Here's an example:

<!DOCTYPE html>
<html>
<head>
<title>The document's title</title>
</head>
<body>
<article>
<h2>Today's News</h2>
<p><!-- Some content --></p>
<p><!-- Some content --></p>
<p><!-- Some content --></p>
</article>
</body>
</html>

A blog article, gadget review, or tutorial are examples of content you can annotate with the <article> element.

What Is a <section> Element?

A <section> element annotates a sectional content of the <body> element.

Each section typically contains a heading.

Here's an example:

<!DOCTYPE html>
<html>
<head>
<title>The document's title</title>
</head>
<body>
<section>
<h2>Step 5: Enter Your Details</h2>
<p><!-- Some content --></p>
<p><!-- Some content --></p>
<p><!-- Some content --></p>
</section>
</body>
</html>

What Is a <div> Element?

A <div> element is a block-level container for grouping the generic content of an HTML document.

Here's an example:

<!DOCTYPE html>
<html>
<head>
<title>Example of an HTML <div> Element</title>
</head>
<body>
<div>
<h1>About me</h1>
<p>I am CodeSweetly.</p>
<p>I simplify coding concepts.</p>
</div>
</body>
</html>

Try it on CodeSandbox

What Is a <span> Element?

A <span> element is an inline-level container for grouping the generic content of an HTML document.

Here's an example:

<!DOCTYPE html>
<html>
<head>
<title>Example of an HTML <span> Element</title>
</head>
<body>
<span>
<h1>About me</h1>
<strong>I am CodeSweetly.</strong>
<strong>I simplify coding concepts.</strong>
</span>
</body>
</html>

Try it on CodeSandbox

What Is a <form> Element?

A <form> element informs browsers that the content between its opening and closing tags are interactive HTML elements for submitting information.

Here's an example:

<!DOCTYPE html>
<html>
<head>
<title>The document's title</title>
</head>
<body>
<form action="www.codesweetly.com" method="get">
<!-- Space to define the form's interactive elements -->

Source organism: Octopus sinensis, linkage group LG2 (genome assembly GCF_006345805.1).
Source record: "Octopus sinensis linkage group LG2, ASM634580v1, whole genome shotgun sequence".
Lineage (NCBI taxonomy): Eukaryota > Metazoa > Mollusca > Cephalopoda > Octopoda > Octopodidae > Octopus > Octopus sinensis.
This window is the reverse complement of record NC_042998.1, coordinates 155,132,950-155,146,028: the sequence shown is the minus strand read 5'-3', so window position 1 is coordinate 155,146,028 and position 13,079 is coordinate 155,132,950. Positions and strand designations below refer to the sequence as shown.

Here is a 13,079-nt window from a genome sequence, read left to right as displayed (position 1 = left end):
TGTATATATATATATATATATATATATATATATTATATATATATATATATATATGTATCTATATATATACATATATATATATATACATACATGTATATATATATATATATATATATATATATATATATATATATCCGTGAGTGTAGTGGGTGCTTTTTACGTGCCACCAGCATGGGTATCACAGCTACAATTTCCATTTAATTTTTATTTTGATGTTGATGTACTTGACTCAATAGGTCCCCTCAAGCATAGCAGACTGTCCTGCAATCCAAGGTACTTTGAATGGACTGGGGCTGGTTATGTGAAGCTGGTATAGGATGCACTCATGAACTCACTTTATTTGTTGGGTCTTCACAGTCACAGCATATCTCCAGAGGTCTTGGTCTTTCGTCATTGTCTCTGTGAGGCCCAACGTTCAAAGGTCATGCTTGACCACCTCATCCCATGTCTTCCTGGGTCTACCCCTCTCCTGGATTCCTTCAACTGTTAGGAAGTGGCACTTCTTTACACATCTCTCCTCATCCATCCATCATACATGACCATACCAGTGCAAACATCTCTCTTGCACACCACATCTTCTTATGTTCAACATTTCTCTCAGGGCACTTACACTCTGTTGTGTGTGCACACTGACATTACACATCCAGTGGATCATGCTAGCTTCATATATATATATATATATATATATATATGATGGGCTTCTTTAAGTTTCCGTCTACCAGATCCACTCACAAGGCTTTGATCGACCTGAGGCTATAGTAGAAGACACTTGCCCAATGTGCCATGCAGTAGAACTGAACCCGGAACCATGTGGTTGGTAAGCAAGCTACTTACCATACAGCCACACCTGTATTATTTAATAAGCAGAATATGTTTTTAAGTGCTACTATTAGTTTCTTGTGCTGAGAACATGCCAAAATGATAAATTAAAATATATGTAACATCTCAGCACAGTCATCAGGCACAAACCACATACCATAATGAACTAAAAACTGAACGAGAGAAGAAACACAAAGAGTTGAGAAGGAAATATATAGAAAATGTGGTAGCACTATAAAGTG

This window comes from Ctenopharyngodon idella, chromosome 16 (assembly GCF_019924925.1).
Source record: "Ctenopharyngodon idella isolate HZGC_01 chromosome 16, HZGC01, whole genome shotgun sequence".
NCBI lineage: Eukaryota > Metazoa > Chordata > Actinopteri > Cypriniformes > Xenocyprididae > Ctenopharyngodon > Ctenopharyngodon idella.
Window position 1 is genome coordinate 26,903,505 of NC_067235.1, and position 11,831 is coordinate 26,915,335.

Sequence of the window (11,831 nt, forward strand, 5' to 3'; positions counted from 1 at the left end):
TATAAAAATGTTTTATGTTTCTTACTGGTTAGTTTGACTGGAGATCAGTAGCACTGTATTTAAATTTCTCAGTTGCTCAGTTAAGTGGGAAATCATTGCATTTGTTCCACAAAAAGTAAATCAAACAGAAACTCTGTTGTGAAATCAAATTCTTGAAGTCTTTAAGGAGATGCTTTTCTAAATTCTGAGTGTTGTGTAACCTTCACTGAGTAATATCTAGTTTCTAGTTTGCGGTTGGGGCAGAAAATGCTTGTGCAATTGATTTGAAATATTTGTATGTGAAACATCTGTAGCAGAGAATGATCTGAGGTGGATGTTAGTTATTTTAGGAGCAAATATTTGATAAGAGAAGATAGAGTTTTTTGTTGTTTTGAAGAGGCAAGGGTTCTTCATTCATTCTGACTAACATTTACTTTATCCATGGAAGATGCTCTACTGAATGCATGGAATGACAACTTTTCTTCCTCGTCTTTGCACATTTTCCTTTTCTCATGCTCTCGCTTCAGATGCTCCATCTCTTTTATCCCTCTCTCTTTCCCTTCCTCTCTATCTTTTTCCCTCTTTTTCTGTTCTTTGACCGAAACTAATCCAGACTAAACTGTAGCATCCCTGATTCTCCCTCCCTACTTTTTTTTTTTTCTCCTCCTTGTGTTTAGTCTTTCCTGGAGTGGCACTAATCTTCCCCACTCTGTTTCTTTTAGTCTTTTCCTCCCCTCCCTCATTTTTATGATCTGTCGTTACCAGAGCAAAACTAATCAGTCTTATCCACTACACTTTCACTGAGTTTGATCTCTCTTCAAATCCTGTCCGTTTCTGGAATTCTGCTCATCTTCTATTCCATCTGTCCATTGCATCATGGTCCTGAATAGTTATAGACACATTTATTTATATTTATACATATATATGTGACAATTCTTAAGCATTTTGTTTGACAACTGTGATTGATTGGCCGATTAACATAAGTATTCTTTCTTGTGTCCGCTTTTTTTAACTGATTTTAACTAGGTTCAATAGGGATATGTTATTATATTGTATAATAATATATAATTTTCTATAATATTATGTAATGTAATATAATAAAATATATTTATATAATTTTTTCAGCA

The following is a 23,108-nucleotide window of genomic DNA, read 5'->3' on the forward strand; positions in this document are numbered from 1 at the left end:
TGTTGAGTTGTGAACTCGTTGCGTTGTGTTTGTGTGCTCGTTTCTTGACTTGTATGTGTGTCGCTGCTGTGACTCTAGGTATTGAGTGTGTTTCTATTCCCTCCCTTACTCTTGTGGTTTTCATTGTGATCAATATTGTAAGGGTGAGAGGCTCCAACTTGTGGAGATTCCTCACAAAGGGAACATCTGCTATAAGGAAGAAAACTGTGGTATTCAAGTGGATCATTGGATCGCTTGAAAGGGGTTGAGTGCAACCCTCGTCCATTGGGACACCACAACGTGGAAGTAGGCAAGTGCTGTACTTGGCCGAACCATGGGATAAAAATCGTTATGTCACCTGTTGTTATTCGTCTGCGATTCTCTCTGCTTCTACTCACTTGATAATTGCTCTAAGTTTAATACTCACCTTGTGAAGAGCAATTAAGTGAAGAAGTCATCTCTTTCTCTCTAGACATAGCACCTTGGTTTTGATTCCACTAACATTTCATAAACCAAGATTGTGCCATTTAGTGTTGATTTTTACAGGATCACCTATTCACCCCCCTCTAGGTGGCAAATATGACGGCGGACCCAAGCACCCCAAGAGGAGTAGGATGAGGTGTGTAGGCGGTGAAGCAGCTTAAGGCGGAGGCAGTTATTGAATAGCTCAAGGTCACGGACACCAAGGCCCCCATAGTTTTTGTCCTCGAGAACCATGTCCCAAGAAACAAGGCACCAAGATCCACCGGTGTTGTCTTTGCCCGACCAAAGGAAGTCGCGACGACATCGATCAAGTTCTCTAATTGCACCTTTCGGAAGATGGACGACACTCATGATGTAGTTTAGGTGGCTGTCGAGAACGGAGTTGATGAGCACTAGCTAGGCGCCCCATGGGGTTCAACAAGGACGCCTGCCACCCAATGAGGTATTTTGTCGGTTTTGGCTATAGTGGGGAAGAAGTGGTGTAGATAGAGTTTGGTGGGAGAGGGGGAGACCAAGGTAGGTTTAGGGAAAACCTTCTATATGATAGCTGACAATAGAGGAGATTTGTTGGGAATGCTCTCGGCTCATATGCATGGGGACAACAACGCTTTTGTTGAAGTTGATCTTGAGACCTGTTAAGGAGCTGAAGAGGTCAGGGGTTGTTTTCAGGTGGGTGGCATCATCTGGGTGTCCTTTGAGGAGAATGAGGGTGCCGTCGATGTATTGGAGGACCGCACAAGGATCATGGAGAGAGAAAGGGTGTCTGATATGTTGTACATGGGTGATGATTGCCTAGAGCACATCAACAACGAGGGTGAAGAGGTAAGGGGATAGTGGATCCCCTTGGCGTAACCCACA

</form>
</body>
</html>

The action and method attributes are essential.

The action attribute specifies where browsers should send the form's data once users submit it.

The method attribute defines the HTML method browsers should use to send the form's data to the specified destination.

A form's method attribute accepts a case-insensitive "post" or "get" value.

Suppose you omit the method attribute. In that case, browsers will automatically use the "get" request method to send the form's data.

Let's discuss some widely used elements a <form> can contain.

HTML <button> element

A <button> element creates a clickable button.

Here's an example:

<form action="#" method="#">
<button type="button">Click me!</button>
</form>

Try it on CodeSandbox

The type attribute is essential. It tells browsers the type of button you wish to create. If omitted, browsers will:

  • Default to type="submit"
  • Attempt to submit the form's data whenever users click the button

Therefore, users may experience unusual behaviors such as a page reload on-click of the button.

HTML <select> element

A <select> element creates a drop-down menu list.

Here's an example:

<form action="#" method="#">
<select name="name-of-list">
<!-- Space to define a list of options -->
</select>
</form>

Try it on CodeSandbox

The name attribute is essential. It makes it possible to reference the form's data on the server.

HTML <label> element

A <label> element creates caption for a form's interactive elements like <select>, <input>, and <textarea>.

Here's an example:

<form action="#" method="#">
<label
>Choose your best color:
<select name="best-color">
<!-- Space to define a list of options -->
</select>
</label>
</form>